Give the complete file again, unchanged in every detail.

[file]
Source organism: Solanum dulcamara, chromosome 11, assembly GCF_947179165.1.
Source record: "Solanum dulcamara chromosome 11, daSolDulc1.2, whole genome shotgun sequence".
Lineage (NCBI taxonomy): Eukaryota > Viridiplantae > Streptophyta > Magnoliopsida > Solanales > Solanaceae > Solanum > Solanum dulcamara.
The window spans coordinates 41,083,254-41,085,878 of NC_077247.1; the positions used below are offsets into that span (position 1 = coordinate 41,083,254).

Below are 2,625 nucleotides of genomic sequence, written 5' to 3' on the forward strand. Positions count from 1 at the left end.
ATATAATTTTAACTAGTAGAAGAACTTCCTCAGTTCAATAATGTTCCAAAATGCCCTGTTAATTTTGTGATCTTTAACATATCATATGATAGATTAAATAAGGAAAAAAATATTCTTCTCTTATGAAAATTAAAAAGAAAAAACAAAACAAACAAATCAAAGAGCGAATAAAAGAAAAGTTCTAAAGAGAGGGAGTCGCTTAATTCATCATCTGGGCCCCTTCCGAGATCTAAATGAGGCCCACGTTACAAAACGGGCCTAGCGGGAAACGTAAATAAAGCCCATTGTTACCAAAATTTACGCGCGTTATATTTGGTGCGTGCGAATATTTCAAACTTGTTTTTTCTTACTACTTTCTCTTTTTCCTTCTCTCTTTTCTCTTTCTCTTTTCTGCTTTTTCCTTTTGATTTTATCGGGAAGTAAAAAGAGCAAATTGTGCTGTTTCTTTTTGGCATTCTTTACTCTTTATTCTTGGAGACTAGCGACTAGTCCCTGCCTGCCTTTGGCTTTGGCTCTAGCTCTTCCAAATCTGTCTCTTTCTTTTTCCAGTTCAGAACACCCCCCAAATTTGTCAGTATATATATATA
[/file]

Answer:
Source organism: Solanum dulcamara, chromosome 11, assembly GCF_947179165.1.
Source record: "Solanum dulcamara chromosome 11, daSolDulc1.2, whole genome shotgun sequence".
Lineage (NCBI taxonomy): Eukaryota > Viridiplantae > Streptophyta > Magnoliopsida > Solanales > Solanaceae > Solanum > Solanum dulcamara.
The window spans coordinates 41,083,254-41,085,878 of NC_077247.1; the positions used below are offsets into that span (position 1 = coordinate 41,083,254).

Below are 2,625 nucleotides of genomic sequence, written 5' to 3' on the forward strand. Positions count from 1 at the left end.
ATATAATTTTAACTAGTAGAAGAACTTCCTCAGTTCAATAATGTTCCAAAATGCCCTGTTAATTTTGTGATCTTTAACATATCATATGATAGATTAAATAAGGAAAAAAATATTCTTCTCTTATGAAAATTAAAAAGAAAAAACAAAACAAACAAATCAAAGAGCGAATAAAAGAAAAGTTCTAAAGAGAGGGAGTCGCTTAATTCATCATCTGGGCCCCTTCCGAGATCTAAATGAGGCCCACGTTACAAAACGGGCCTAGCGGGAAACGTAAATAAAGCCCATTGTTACCAAAATTTACGCGCGTTATATTTGGTGCGTGCGAATATTTCAAACTTGTTTTTTCTTACTACTTTCTCTTTTTCCTTCTCTCTTTTCTCTTTCTCTTTTCTGCTTTTTCCTTTTGATTTTATCGGGAAGTAAAAAGAGCAAATTGTGCTGTTTCTTTTTGGCATTCTTTACTCTTTATTCTTGGAGACTAGCGACTAGTCCCTGCCTGCCTTTGGCTTTGGCTCTAGCTCTTCCAAATCTGTCTCTTTCTTTTTCCAGTTCAGAACACCCCCCAAATTTGTCAGTATATATATATA